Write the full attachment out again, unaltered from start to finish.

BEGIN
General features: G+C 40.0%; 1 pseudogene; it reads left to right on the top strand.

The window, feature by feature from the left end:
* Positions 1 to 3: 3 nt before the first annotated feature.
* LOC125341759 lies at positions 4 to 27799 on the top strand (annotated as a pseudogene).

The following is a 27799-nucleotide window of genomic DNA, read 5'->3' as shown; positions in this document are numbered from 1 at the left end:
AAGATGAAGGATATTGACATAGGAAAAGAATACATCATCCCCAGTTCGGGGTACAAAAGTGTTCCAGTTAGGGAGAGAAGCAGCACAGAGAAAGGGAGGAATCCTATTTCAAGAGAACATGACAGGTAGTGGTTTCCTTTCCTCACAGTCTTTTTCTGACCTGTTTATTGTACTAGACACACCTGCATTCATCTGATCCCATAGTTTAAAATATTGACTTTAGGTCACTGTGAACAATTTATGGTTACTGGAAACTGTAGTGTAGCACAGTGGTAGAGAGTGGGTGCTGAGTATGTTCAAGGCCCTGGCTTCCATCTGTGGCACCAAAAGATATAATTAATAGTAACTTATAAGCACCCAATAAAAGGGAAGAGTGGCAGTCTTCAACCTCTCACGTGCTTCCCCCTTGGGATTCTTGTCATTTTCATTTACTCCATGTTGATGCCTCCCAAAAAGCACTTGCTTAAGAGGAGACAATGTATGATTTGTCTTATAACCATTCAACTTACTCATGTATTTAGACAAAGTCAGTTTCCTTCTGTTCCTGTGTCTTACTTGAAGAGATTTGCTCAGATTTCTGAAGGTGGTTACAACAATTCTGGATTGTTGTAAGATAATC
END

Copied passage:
General features: G+C 40.0%; 1 pseudogene; it reads left to right on the top strand.

The window, feature by feature from the left end:
* Positions 1 to 3: 3 nt before the first annotated feature.
* LOC125341759 lies at positions 4 to 27799 on the top strand (annotated as a pseudogene).

The following is a 27799-nucleotide window of genomic DNA, read 5'->3' as shown; positions in this document are numbered from 1 at the left end:
AAGATGAAGGATATTGACATAGGAAAAGAATACATCATCCCCAGTTCGGGGTACAAAAGTGTTCCAGTTAGGGAGAGAAGCAGCACAGAGAAAGGGAGGAATCCTATTTCAAGAGAACATGACAGGTAGTGGTTTCCTTTCCTCACAGTCTTTTTCTGACCTGTTTATTGTACTAGACACACCTGCATTCATCTGATCCCATAGTTTAAAATATTGACTTTAGGTCACTGTGAACAATTTATGGTTACTGGAAACTGTAGTGTAGCACAGTGGTAGAGAGTGGGTGCTGAGTATGTTCAAGGCCCTGGCTTCCATCTGTGGCACCAAAAGATATAATTAATAGTAACTTATAAGCACCCAATAAAAGGGAAGAGTGGCAGTCTTCAACCTCTCACGTGCTTCCCCCTTGGGATTCTTGTCATTTTCATTTACTCCATGTTGATGCCTCCCAAAAAGCACTTGCTTAAGAGGAGACAATGTATGATTTGTCTTATAACCATTCAACTTACTCATGTATTTAGACAAAGTCAGTTTCCTTCTGTTCCTGTGTCTTACTTGAAGAGATTTGCTCAGATTTCTGAAGGTGGTTACAACAATTCTGGATTGTTGTAAGATAATC